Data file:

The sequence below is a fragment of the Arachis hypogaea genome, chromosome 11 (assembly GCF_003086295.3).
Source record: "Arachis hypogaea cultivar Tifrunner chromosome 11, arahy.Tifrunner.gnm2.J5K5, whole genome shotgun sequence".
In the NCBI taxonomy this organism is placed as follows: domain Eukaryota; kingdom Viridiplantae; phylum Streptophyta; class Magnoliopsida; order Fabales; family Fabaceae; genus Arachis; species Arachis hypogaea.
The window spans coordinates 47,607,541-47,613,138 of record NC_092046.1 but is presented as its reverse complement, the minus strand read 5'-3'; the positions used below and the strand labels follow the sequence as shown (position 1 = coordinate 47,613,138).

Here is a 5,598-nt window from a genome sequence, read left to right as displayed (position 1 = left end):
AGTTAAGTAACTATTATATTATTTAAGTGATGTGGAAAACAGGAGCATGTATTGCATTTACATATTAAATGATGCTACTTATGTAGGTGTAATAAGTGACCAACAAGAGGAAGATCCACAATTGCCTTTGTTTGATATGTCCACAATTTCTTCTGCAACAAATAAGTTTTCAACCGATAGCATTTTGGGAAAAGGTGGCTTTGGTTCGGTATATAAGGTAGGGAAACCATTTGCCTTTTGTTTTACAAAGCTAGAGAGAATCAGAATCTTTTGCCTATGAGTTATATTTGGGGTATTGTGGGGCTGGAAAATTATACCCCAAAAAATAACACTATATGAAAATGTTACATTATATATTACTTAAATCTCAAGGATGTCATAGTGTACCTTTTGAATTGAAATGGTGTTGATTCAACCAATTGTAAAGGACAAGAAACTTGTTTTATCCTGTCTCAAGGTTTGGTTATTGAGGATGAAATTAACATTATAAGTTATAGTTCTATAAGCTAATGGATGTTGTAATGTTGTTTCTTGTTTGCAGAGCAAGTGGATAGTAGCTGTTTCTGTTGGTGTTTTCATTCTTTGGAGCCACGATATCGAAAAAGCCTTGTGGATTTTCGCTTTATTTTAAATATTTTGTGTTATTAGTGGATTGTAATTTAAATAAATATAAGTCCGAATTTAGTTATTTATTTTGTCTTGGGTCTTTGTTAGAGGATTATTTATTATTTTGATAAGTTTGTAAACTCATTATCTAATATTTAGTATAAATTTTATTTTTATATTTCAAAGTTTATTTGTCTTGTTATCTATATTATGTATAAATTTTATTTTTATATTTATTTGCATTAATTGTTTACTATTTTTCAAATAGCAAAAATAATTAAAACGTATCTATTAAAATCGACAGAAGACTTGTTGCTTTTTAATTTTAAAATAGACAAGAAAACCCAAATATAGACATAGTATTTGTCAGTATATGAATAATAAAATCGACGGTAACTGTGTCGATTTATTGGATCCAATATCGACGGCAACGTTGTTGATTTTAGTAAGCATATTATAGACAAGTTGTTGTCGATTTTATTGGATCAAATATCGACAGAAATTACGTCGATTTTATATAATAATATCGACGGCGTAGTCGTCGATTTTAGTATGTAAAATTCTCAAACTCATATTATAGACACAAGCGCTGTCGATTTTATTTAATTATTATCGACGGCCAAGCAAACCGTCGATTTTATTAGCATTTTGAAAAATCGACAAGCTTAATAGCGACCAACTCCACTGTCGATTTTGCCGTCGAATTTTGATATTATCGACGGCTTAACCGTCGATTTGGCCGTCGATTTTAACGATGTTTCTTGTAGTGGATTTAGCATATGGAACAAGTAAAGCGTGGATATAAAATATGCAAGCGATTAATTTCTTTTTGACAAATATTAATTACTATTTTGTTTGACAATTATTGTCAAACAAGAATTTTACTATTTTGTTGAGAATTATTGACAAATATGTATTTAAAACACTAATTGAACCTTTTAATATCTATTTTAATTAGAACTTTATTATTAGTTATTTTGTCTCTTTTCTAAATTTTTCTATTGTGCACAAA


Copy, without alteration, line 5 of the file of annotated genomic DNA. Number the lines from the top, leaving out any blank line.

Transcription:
Here is a 5,598-nt window from a genome sequence, read left to right as displayed (position 1 = left end):